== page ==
Euro NCAP awarded the Sorento a five-star safety rating, with high scores recorded across the board. However, since then safety advancements have moved on significantly, which leaves the Sorento somewhat lagging behind newer rivals. You have to spend £37,000 on the mid-spec KX-3 before you get any driving aids such as high beam assist, lane-keep assist, speed limit information and a driver attention alert. In addition, it’s not until top spec models are accessed that you get autonomous emergency braking, which is disappointing when you consider that some superminis offer it as a standard feature.


Just one engine is offered on the Sorento – a 2.2-litre diesel unit. It produces 197bhp and 441Nm of torque, which delivers quite strong performance. The engine propels the Sorento from 0-60mph in 8.7 seconds, and on to a top speed of 127mph.

It’s offered with either a six-speed manual or an eight-speed automatic transmission. The latter being slightly slower and thirstier.

While the diesel engine suits the Sorento well, it’s a relatively old engine and doesn’t feel particularly refined.

Running costs

As you might expect from a big diesel engine, the Sorento could be quite a thirsty run. You can get between 46.3mpg and 47.1mpg (the automatic being the least efficient), with CO2 emissions ranging between 157g/km and 161g/km.

Another thing to be conscious of with the Sorento is that models over £40,000 (which are essentially the top-spec GT-Line S) will have to pay an additional £310 in road tax between years two and six of the car’s first registration.

Insurance groups are quite low for a model of this size, though, and range between 24 and 27.

Things to look out for

One of Kia’s star features is the manufacturer’s seven-year-100,000-mile warranty, which is one of the best offered across all carmakers. Kia has a lot of faith in its models and has offered such warranty for over 10 years now. There were no known issues with the latest model at the time of writing.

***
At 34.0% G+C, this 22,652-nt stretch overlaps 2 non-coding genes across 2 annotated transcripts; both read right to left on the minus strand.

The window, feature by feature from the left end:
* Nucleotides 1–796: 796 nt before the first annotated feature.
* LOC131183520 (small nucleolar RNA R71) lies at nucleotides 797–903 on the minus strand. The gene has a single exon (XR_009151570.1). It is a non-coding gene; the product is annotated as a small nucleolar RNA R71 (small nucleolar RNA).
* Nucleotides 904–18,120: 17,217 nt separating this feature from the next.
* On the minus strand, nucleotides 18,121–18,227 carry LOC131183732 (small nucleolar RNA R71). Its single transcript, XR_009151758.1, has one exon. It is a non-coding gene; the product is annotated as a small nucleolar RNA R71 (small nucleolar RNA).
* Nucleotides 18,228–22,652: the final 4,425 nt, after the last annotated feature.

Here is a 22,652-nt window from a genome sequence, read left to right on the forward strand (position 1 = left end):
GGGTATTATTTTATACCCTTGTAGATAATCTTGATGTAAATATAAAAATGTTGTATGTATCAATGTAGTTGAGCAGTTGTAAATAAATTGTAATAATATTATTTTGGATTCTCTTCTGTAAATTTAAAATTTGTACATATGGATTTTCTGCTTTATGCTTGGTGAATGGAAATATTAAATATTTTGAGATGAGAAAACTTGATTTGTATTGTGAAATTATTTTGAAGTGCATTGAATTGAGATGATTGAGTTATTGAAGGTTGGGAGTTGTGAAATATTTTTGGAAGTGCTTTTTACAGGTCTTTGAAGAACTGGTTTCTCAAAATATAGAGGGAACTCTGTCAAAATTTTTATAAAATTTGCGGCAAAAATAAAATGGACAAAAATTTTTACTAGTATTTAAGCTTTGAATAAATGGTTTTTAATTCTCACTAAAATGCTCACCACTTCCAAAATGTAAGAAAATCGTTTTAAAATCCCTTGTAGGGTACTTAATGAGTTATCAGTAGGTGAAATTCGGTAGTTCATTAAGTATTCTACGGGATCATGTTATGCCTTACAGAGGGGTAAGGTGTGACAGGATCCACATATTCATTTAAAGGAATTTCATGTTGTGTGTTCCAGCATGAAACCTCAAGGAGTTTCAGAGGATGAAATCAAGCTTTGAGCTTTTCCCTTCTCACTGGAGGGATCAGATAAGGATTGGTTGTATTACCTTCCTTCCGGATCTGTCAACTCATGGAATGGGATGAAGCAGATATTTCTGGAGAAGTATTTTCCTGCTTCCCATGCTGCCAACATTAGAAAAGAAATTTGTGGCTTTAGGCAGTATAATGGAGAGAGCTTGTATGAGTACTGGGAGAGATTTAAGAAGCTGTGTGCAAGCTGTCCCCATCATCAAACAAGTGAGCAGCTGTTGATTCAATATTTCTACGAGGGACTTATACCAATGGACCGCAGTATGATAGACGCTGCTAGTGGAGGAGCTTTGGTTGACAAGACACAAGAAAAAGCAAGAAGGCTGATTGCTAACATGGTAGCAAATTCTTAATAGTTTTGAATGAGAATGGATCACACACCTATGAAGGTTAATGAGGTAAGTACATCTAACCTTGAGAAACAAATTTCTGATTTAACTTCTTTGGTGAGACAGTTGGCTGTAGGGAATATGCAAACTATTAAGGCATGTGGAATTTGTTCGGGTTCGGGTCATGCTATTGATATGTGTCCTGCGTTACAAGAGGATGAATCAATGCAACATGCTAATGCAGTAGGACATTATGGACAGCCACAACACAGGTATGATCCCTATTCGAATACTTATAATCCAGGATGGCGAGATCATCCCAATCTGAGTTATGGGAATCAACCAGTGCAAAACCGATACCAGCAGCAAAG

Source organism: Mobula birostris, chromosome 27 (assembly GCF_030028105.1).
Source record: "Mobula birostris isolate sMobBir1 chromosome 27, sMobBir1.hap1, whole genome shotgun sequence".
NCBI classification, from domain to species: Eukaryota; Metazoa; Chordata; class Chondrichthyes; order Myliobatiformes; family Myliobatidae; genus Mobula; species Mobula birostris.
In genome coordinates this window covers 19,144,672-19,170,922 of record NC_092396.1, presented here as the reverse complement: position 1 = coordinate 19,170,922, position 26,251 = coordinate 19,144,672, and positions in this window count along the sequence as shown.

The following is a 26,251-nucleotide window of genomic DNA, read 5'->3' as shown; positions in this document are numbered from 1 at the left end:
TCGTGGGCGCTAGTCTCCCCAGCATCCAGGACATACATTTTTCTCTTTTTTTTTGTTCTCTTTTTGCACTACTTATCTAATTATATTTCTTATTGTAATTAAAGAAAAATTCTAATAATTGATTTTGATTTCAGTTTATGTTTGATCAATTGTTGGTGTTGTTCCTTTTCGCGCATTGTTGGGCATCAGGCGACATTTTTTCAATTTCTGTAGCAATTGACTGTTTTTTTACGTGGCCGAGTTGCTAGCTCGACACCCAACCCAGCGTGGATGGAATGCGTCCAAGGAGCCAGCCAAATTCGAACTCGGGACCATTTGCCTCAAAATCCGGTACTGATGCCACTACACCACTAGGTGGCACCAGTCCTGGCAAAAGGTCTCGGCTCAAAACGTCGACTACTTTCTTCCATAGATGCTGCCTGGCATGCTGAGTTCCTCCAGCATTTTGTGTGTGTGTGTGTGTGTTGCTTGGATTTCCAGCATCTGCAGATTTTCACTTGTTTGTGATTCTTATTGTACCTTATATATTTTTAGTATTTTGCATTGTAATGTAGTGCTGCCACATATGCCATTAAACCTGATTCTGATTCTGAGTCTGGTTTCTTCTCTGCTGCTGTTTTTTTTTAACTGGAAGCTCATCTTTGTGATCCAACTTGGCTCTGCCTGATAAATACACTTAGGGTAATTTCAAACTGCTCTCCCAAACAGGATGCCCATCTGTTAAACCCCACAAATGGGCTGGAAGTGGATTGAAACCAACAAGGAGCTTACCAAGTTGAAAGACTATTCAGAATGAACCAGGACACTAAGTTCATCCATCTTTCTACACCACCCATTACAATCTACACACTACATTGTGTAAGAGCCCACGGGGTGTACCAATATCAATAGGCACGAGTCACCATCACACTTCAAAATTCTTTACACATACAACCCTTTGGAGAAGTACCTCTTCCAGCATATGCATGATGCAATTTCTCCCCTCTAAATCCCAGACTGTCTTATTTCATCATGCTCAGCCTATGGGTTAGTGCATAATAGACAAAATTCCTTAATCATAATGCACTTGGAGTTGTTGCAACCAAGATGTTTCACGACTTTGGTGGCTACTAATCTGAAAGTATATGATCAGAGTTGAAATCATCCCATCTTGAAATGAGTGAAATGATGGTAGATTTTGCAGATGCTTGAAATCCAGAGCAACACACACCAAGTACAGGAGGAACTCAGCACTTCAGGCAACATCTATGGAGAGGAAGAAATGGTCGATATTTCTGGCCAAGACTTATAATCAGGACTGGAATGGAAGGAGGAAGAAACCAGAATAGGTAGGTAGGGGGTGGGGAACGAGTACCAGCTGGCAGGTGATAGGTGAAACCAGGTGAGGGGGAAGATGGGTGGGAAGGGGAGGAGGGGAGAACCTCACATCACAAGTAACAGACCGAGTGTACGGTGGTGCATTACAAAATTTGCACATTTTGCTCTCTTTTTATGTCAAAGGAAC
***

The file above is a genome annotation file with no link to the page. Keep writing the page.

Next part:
The Sorento’s closest rival is a model it shares some components with—the Hyundai Santa Fe, although this model is newer than the Sorento is. Other excellent models worth considering include the Volkswagen Tiguan Allspace, Skoda Kodiaq, Land Rover Discovery Sport, the Seat Tarraco or the Nissan X-Trail. If you don’t need seven seats, you could also look at the Mazda CX-5.


As we’ve mentioned earlier, the Sorento doesn’t have the best reputation for holding its value, which means you can find three-year-old examples for less than half the model’s original list price, and savings of over £5,000 off nearly-new examples. This makes the Sorento a great used buy.


  1. Good value seven-seater
  2. Lots of interior space
  3. Well-priced for the kit on offer…
  4. Although top-spec versions are too expensive
  5. Powerful, but unrefined 2.2-litre diesel engine
  6. Very comfortable
  7. Lack of standard safety kit
  8. Stylish look
  9. Interior feels classy and well-built
  10. A very commendable family seven-seat SUV